In 1900 the two leading manufacturing industries in Texas were lumbering and the processing of grain. Since that time there has been a rapid increase in the number and types of manufacturing plants. During World War II the value of Texas manufacturing multiplied almost four times. Manufacturing valuetoday exceeds 53 billion dollars. Texas is the chief manufacturing state in the South, and the value of its manufacturing is surpassed only by that of California among the states west of the Mississippi River.
Most of the increase in industry has been due to the rise of petroleum refining, which followed the discovery of the great Spindletop oil field in 1901 and has become the most important industry in Texas. Texas now refines more petroleum than any other state. Ranked second is the manufacture of chemicals and allied products, which includes organic chemicals and plastics. The third most important industry is the processing of food products. This includes meat-packing and the preparation of bakery goods, flour and meal, and soft drinks. Fourth in importance is tourism.
In farm income, Texas is first among the Southern states and second or third in the nation. The annual cash income from Texas agricultural products, estimated at about 9 billion dollars, is usually surpassed only by the agricultural income of California--and sometimes Iowa. Texas has about 160,000 farms, more than any other state. Some farms contain thousands of acres. The average size is about 838 acres (339 hectares).
Texas leads all the states in the production of cotton, cattle, wool, and sorghum grain. Irrigation is a major factor in crop production. Much of the irrigated land is in the High Plains. Other large irrigated areas are the lower Rio Grande valley, the Coastal Prairies, the Pecos Valley, and the Rio Grande Plain.
Livestock and related products usually account for more than half the yearly farm income. Crops account for the rest. Texas leads nationally in the number of cattle, horses, sheep, and lambs. Cattle ranks in value as the most important commodity in almost every Texas county.
The state 's chief cash crop is cotton. Texas leads the nation in cotton lint and cottonseed. The major producing counties are Gaines, Dawson, Terry, Cameron, and Martin. Sorghum grain is usually second in value. Wheat for grain is the third most valuable crop; the Panhandle is noted for its wheat. Corn ranks fourth in value. Other farm products are milk, eggs, chickens, hay, pigs, peanuts, rice, turkeys, wool, oats, and mohair. Texas ranks among the first five states in the production of broomcorn, flaxseed, grapefruit and oranges, pecans, sweet clover seed, sweet potatoes, carrots, and onions.
The mineral resources of Texas yield an annual value of about 45 billion dollars--more than that of any other state. Most of the income is derived from petroleum, in which Texas leads the nation. The East Texas field is one of the most productive in the world. Top producing counties in Texas are Pecos, Yoakum, Gaines, Ector, and Gregg. Gregg was the first county to produce more than 2 billion barrels of petroleum ever since records have been kept.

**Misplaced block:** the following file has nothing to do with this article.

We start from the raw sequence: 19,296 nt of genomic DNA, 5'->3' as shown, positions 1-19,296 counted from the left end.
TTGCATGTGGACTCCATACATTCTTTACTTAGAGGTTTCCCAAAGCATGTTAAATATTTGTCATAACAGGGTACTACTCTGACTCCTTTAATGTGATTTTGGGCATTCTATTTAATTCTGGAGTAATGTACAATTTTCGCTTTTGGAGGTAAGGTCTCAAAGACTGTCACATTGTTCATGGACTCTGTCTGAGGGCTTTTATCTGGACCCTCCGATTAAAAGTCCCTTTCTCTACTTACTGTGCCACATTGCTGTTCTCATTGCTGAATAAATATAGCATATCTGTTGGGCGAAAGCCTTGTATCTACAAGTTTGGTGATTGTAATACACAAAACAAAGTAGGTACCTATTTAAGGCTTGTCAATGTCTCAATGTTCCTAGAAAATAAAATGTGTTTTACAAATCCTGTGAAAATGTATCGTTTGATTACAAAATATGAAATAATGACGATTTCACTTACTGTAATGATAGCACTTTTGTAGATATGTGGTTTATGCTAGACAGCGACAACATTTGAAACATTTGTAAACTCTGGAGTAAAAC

The second and third most valuable minerals are natural gas and coal. Pipelines carry natural gas, as well as petroleum, from Texas to all sections of the country. Texas is one of the nation ' s chief sources of helium, with much of the production centered at Amarillo, Exell, and Dumas.
Cement is fourth in importance. Texas ranks among the leading cement-producing states. The Gulf Coastal Plain is one of the nation 's richest sources of sulfur. Magnesium is processed from seawater at Freeport's electrolytic plant. Among other minerals produced in the state are stone, sand and gravel, lime, salt, and gypsum.
Because of its huge size, Texas has had to develop a vast network of transportation routes by road, rail, water, and air. The Texas Department of Highways and Public Transportation, established in 1917, maintains about 71,000 miles (114,260 kilometers) of state roads.
In addition to the state roads and dozens of federal routes, a number of highways in the Interstate system cross Texas. Interstates 10, 20, and 40 are major east-west routes. Crossing parts of Texas from north to south are Interstates 35, 45, and 27. Interstate 30 runs northeastward from Dallas.
The first railroad in Texas was a 20-mile (32-kilometer) line in the Houston area that was completed in 1853. Transcontinental service became a reality in 1881, when the Southern Pacific linked the state with California. Today Texas is served by a statewide network of railroads and by a number of major airlines. The Dallas-Fort Worth Regional Airport is the nation's largest in terms of land area and one of the busiest.
Thirteen deepwater ports handle shipments of petroleum products, cotton, and wheat. Routes of travel are the Intracoastal Waterway (extending eastward from Brownsville) and the Gulf of Mexico. The Houston Ship Channel, which opened in 1915, has helped make that city one of the great United States ports. The other major ports are Port Arthur, Beaumont, Texas City, Corpus Christi, Port Aransas, and Galveston.
In an average year Texas is visited by more than 40 million tourists. One of the chief attractions is the rugged land of mountains and canyons in the Trans-Pecos. This region includes Big Bend National Park and Guadalupe Mountains National Park. Palo Duro Canyon cuts a 1,000-foot- (300-meter-) deep slash through the high plains of the Texas Panhandle. The Gulf coast has many fine beaches and resorts. Near Kingsville in south Texas is King Ranch, one of the largest in the world. East Texas boasts more than 11 million acres (4.5 million hectares) of woodlands, including four national forests.
San Antonio is famous for the Alamo and San Antonio Missions National Historical Park. Dallas